DNA extraction and modification were done exactly as described (8) and 40 ng of modified DNA was used per polymerase chain reaction (PCR). Promoter CpG island methylation of 26 candidate genes was studied in NHBEC and lung cancer cell lines using Combined Bisulfite Modification and Restriction Analysis as described (8). Methylation of NHBEC, lung cancer cell lines and primary adenocarcinomas was evaluated using methylation-specific PCR as described (8). Combined Bisulfite Modification and Restriction Analysis and methylation-specific PCR primer sequences and amplification conditions for each gene are described in (supplementary Tables S1 and S2, respectively, are available at Carcinogenesis Online).
Lung cancer cell lines were maintained in American Type Culture Collection-recommended media and cells at log phase of growth were treated in duplicate as follows: Vehicle (0.6 μl ethanol in 10 ml medium), trichostatin A (TSA) [300 nM for 18 h (Sigma, St. Louis, MO; stock solution 5 μM in ethanol)] or 5-aza-deoxycytidine (DAC) [500 nM for 96 h with fresh medium containing the drug changed every 12 h (Sigma; stock solution 10 mM in phosphate-buffered saline)]. Cells treated with Vehicle or TSA underwent fresh media changes in parallel with DAC treatment and TSA treatment was conducted 18 h before all groups were harvested in TRI-reagent (Sigma). Cells in TRI-reagent were stored at −80°C until RNA isolation.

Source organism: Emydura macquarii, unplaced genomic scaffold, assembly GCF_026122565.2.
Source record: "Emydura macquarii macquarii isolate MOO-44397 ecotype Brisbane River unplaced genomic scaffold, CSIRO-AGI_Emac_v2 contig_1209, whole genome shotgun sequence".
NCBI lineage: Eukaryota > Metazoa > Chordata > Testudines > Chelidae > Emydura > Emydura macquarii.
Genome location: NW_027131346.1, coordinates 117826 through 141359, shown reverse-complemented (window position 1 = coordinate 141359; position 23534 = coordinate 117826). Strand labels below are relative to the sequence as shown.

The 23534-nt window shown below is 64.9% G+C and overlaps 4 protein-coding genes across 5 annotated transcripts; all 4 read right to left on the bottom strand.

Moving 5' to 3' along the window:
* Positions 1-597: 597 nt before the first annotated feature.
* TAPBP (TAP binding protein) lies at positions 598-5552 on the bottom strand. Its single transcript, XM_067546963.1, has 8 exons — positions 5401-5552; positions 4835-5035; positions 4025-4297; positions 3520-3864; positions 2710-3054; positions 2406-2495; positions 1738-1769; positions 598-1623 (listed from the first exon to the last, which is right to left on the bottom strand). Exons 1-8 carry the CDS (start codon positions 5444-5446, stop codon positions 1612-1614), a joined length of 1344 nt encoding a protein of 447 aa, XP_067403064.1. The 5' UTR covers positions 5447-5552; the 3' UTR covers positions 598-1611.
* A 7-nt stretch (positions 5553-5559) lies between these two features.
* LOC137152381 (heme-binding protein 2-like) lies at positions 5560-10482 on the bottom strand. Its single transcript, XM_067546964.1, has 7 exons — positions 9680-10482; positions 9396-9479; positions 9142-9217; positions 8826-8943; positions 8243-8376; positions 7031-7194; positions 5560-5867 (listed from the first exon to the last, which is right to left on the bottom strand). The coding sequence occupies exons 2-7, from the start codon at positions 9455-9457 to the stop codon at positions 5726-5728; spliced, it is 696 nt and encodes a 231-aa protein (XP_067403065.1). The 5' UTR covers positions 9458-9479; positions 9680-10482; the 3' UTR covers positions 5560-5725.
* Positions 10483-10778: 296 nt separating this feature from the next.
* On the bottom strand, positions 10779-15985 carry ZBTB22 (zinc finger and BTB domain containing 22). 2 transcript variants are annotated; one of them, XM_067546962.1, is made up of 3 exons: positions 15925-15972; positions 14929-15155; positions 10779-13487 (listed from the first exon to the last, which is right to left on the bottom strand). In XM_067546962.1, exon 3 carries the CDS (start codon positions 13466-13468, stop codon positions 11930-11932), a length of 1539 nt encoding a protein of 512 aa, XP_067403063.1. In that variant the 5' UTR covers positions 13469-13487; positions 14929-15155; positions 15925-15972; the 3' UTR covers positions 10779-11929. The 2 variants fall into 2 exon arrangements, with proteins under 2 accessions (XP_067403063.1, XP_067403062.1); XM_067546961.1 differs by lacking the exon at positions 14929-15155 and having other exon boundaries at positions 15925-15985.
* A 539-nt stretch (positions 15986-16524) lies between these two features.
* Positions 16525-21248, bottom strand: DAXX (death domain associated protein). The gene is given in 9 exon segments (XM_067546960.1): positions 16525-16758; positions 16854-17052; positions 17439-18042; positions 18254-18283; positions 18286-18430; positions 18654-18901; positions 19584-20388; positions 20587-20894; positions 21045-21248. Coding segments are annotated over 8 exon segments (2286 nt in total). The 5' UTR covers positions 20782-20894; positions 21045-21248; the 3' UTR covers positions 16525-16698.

RNA was isolated as described (8). Total RNA (3 μg) was reverse transcribed using the SuperScript™ First-Strand Synthesis System for reverse transcription–polymerase chain reaction (RT–PCR) (Invitrogen, Carlsbad, CA) according to the complementary DNA synthesis protocol from Invitrogen®. Transcription of selected genes was evaluated using RT–PCR and electrophoresis in 3% agarose gels. To avoid PCR products from contaminating DNA, RNA isolation was done in the presence of DNase, and large introns were included in the RT–PCR amplification product. For Reprimo, which is a single-exon gene, RT-negative PCR was done using complementary DNA synthesized in the absence of SuperScript II. RT–PCR primers and amplification conditions are described in (supplementary Table S3 is available at Carcinogenesis Online).
Methylation of histone-3 lysine residues was examined using EZ ChiP™ (Upstate Biotech, Charlottesville, VA). Antibodies specific for histone H3, H3 di-methyl K4, H3 di-methyl K9, H3 tri-methyl K27 and RNA polymerase II (Upstate Biotech) were used to capture protein–DNA complexes. Rabbit and mouse IgGs were used for isotype control. Chromatin immunoprecipitation PCR analysis was performed using 2–3 μl of DNA and primers specific for the SFRP1 promoter: sense, 5′-CCAGCTTAGGCAACAAGAGC-3′ and anti-sense, 5′-GGGGAGGAGGAAAGAGCAA-3′. A 198 bp product was PCR amplified at 94°C for 30 s followed by 40 cycles of 94°C for 30 s, 63°C for 30 s, 72°C for 30 s and a final extension at 72°C for 5 min.